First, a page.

Every norm on $R^d$ are equivalent, thus you can suppose that the norm is $\|x\|=\sup_{i=1,..,n} \mid x_i\mid$ where $x_i$ are the coordinates of $x$ in the basis $(e_1,...,e_n)$. You have $\|A(x)\|\leq \mid x_1\mid \|A(e_1)\|+...+\mid x_n\mid \|A(e_n)\|\leq sup \mid x_i\mid_{i=1,..n} sup_{j=1,..n}\|A(e_j)\|\leq Sup_{j=1,..,n}\|A(e_j)\|\|x\|$.


0

To see that the linear map $\iota$ defined by (1) is injective, first notice that for any representation $u=\sum^n_{j=1}\phi_j\otimes y_j$ of $u\in X'\otimes Y$ one may assume that the $y_j$'s are linearly independent by simply redefining the $\phi_j$'s. Once this is done, we have that $\iota(u)=0$ implies that $\phi_j=0$ for each $j=1,\ldots,n$ and ...


2

Well, we have that the bilinear functional $\langle K,T\rangle_\mathrm{HS}$ defined via $$ \langle K,T\rangle_\mathrm{HS}:=\int_0^1\int_0^1k(x,y)\overline{t(x,y)}\mathrm dx\mathrm dy, $$ is a scalar product on the space of Hilbert-Schmidt integral operators. It further induces a (the mentioned) norm by acknowledging that $z\cdot \overline z=|z|^2$ $$ \langle ...


1

You have $$ (\lambda I-T)(x_1,x_2,\ldots)=((\lambda-1)x_1, (\lambda-\frac12)x_2,\ldots). $$ Define an operator $S $ by $$S (x_1,x_2,\ldots)=(\frac{x_1} {\lambda -1},\frac {x_2}{\lambda -\frac12},\ldots). $$ By the choice of $\lambda $ the linear operator $S $ is well-defined and bounded: by construction, $S (\lambda I-T)=(\lambda I-T)S=I $. So $S=(\lambda ...


0

Let $H$ be the subspace spanned by the orthonormal set $\{1,e^{ix},e^{2ix},\cdots\}$ in $L^2[0,2\pi]$ with the inner product $$ (f,g)=\frac{1}{2\pi}\int_{0}^{2\pi}f(t)\overline{g(t)}dt $$ Consider the operator $$ T = -i\frac{d}{dx}(e^{ix}f(x)). $$ Then $T(e^{inx})=(n+1)e^{i(n+1)x}$ for $n=0,1,2,3,\cdots$. So this is the same as ...


1

The elements of $X'\otimes Y \subseteq \mathcal L(X,Y)$ all have finite rank and, in particular, are compact operators. There is thus no chance for equality if $X$ and $Y$ are infinite dimensional. If you take the closure of the tensor product in $\mathcal L(X,Y)$ you get (by definition) the approximable operators. This closure often coincides with all ...


0

Let $R$ be the projection onto the range of $PQ$. Then, by page 116 of Kadison Ringrose' book. $$R:=P-P\wedge (I-Q). $$ Then, $R \sim P\vee (I-Q) - (I-Q)$. Then,  $\tau(R) =\tau(P\vee (I-Q) - (I-Q)) =\tau(Q) - \tau(I- P\vee (I-Q) ) \le \tau(Q)<\tau(P)$. Then, $(P-R)(H)$ is not empty and it is easy to check $P-R$ is $Q^\perp \wedge P $.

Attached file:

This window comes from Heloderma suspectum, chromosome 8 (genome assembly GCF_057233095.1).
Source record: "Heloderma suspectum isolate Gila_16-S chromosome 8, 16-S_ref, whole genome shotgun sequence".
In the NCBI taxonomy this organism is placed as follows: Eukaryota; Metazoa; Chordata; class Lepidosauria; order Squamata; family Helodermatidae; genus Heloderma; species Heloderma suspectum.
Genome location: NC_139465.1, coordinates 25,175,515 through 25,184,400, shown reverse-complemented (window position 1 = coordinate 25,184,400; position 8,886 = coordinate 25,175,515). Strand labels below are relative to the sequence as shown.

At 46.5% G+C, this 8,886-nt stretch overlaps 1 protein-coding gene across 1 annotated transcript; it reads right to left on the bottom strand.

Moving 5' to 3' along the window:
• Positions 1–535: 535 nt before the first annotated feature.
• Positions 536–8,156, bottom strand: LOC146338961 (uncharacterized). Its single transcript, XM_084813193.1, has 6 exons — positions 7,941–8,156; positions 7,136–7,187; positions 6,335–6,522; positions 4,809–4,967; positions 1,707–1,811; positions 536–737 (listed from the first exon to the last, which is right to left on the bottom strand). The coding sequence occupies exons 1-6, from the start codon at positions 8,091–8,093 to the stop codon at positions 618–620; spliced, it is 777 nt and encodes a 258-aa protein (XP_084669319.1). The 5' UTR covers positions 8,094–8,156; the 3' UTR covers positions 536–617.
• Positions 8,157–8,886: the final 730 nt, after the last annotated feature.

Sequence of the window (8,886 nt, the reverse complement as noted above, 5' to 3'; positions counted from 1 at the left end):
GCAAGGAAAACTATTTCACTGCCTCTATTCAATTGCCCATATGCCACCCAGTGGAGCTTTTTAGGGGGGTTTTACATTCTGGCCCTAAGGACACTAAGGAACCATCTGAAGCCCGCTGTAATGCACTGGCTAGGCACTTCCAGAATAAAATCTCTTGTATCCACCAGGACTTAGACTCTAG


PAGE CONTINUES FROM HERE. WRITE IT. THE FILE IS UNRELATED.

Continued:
2

For $1$, start with any bounded sequence $\{ f_n \}$ in $C[0,1]$ that has no convergent subsequence. Then $F_n\int_{0}^{x}f_n(t)dt$ gives you a bounded sequence $\{ F_n \} \subset C^1[0,1]$ whose image under $T$ is $\{ f_n \}$. For $2$, the same technique holds. Start with a bounded sequence in $C^1[0,1]$ with no convergent subsequence, and integrate. For ...


0

Edit: First we recall the definition: $T$ is a trace-class operator if $$||T||_1:=tr((T^*T)^{1/2})<\infty.$$We show that $H\otimes H$ is dense in the trace class, with respect to that norm. Note that the definition is really all we're going to use about the trace class. In particular: It's not clear to the OP why a trace-class operator actually has a ...


0

Let $E\subseteq H$ be the closure of $Q(P(H))$. Then $Q$ is a bounded linear map from $P(H)$ to $E$ with dense image, and it follows that $\dim E\leq \dim P(H)$ (if $P(H)$ is finite-dimensional this is just linear algebra; if $P(H)$ is infinite-dimensional, note that its dimension is the same as the minimal cardinality of a dense subset, and then the image ...


3

If you're working strictly within the context of an inner product space or Hilbert space, the statement you have learned is false. Even if you could identify certain "states" that you would call "eigenstates," those objects are not vectors in the space. They are some unknown, unspecified object in some unknown and extended space. For example, start with the ...


0

What you seem to be looking for is a proof of the first isomorphism theorem. Let $\{k_i\}_{i \in I}$ be a basis of $\ker T$. This extends to a basis $\{k_i\}_{i \in I} \cup \{x_j\}_{j \in J}$ of $X$ (where $\operatorname{span} \{k_i\}_{i \in I} \cap \operatorname{span} \{x_j\}_{j \in J} = \{0\}$). Hence $\{ x_j + \ker T\}_{j \in J}$ is a basis of $X / (\ker ...


1

In a previous problem of yours, I considered $L : L^2[0,1]\rightarrow L^2[0,1]$ given by $$ Lf = \int_{0}^{x}f(t)dt. $$ This is a quasinilpotent operator, i.e., $\sigma(L)=\{0\}$, and $\mathcal{N}(L)=\{0\}$. The range of $L$ is dense in $L^2[0,1]$. With this operator, let $$ H = L^2[0,1]\times L^2[0,1]. $$ and define $T : H \rightarrow ...


0

If you remember the Theorem of dimensions for linear transformation between finite dimension vector spaces, then the proof is quite similar. Maybe the equality $$\dim X = \dim \ker{(T)} + \dim \operatorname{Im}{(T)}$$ does not make sense since the dimension of $X$ could be infinite. But the quotient $$\frac{X}{\ker{(T)}}\cong \operatorname{Im}{(T)}$$ ...


3

If $Tf = \lambda f$ for some unit vector $f\in L^2$, then $\|Tf\|=\|f\|$ implies $|\lambda|=1$. Therefore, $$ f(x+n)=\lambda^n f(x),\;\;\; n=1,2,3,\cdots. $$ But that's a problem because it means that $$ \int_{k}^{k+1}|f(x)|^2dx = \int_{l}^{l+1}|f(x)|^2dx,\;\;\; k,l=1,2,3,\cdots. $$ It's a problem because such $f$ could not be in $L^2$ ...


1